Day 11: Tarps, player gripes and a Kardashian

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Andy Roddick and David Ferrer didn't last long on Armstrong Stadium on Thursday. (AP)

There is so much tennis happening Thursday that my head is spinning. It's been on a swivel trying to track all the different matches and storylines on a fantastic day for fans. Along with simply enjoying the bevy of quality tennis around the grounds, it's also been a day of education. Here are some things I've learned so far, with Novak Djokovic-Janko Tipsarevic and Angelique Kerber-Flavia Pennetta still in progress:

Evaporation = More water.

Science and I get along like Andy Murray and a comb. So I found myself scratching my head when the USTA released a statement about the closure of Louis Armstrong Stadium because of "saturated conditions," prompting a court change for Andy Roddick's fourth-round match against David Ferrer.

"We have faced an inordinate amount of rain in August and through the early part of September, which has saturated the court surfaces at the USTA Billie Jean King National Tennis Center," the statement read. "All courts were completely dried prior to play on Thursday, September 8. However, as the sun began to warm, or 'bake' the courts, evaporation of these saturated conditions began to surface on Louis Armstrong Stadium. Until this situation is rectified, no further play will occur on Louis Armstrong Stadium."

So the sun caused the water under the court to evaporate, which created bubbles on the surface and ... more water? It's all very confusing, but it's highlighted an issue that's been echoed by fans and players over the past two days: Why not just put a tarp on the courts?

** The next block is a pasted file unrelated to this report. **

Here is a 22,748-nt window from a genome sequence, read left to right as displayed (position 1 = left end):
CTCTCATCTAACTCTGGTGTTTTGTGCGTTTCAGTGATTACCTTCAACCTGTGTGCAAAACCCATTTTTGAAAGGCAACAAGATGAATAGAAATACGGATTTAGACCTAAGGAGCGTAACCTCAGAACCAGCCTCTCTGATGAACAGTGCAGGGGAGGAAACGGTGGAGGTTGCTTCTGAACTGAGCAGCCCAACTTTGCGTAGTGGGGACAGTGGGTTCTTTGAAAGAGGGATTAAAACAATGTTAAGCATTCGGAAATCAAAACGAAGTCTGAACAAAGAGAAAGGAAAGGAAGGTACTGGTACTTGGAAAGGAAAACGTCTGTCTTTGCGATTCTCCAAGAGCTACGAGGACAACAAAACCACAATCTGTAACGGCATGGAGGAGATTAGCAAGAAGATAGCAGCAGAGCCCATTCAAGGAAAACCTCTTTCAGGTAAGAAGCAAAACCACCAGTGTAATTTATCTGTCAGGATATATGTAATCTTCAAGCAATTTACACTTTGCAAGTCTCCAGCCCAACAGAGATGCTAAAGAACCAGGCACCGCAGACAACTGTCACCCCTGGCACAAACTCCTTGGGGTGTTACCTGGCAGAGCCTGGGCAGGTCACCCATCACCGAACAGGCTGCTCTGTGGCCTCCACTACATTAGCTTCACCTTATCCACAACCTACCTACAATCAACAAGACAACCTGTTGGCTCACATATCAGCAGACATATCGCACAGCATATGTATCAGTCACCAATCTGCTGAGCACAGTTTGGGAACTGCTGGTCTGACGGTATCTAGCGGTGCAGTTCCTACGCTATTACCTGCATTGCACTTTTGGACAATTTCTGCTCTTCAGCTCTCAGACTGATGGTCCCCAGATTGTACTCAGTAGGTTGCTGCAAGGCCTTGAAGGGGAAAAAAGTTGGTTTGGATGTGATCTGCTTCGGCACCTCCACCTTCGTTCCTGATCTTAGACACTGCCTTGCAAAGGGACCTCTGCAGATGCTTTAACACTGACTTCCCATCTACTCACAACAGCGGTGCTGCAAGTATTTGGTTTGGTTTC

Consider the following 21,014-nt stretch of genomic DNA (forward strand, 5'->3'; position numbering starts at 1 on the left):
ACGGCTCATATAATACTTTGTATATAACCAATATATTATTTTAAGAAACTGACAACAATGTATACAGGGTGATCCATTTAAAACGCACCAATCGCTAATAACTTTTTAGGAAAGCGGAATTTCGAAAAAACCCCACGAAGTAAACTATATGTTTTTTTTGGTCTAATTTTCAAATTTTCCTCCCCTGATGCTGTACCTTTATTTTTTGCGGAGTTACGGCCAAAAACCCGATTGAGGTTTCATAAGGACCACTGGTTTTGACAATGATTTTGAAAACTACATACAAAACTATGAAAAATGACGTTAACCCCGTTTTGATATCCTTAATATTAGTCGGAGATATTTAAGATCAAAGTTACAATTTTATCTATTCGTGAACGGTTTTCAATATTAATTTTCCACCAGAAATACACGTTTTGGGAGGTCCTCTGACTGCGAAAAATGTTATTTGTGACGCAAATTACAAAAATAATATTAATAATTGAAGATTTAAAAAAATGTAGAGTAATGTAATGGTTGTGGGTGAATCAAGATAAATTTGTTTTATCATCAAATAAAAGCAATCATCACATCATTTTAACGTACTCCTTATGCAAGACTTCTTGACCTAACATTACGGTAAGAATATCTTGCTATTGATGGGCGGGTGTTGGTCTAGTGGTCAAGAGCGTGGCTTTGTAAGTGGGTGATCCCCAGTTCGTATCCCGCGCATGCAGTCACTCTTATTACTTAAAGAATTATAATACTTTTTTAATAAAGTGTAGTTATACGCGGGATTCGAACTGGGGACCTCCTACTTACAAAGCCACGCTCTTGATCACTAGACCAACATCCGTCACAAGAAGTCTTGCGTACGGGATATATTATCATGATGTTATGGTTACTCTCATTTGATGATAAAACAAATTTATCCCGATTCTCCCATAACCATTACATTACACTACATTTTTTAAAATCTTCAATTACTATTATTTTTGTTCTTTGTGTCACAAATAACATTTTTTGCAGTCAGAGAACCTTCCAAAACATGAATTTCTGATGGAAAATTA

I don't mean just pull a blue tarp over the top. If there are concerns that it takes just as long if not longer to remove the tarps as it does getting the squeegees and blowers out (which ... really?), then fine, you don't have to run the covers out every time a drop of water falls from the sky. But the issue here isn't so much about keeping the courts dry but controlling and containing the water that seeps into the court, which we now know can cause problems. If Wimbledon can figure out how to use inflatable tarps to keep the grass courts dry and usable after it rains, surely we can figure out how to cover the courts in Flushing Meadows to avoid these saturation issues.

Rafael Nadal and Andy Murray: Unionizers

Nadal and Murray cruised through their rain-interrupted matches quickly. Afterward, the two spent a significant portion of their press conferences discussing Wednesday's events and highlighting their concerns about not only the U.S. Open but also how tennis is run in general.

"I think because we have the ATP and the ITF, and they don't like each other very much, that there's always going to be some issues with Davis Cup, the schedule, the Grand Slams, and things like what happened yesterday," Murray said. "The difference is that at the ATP tournaments, we have ATP representatives, we have an ATP Tour manager, ATP referees, so they're sort of there looking out for the players.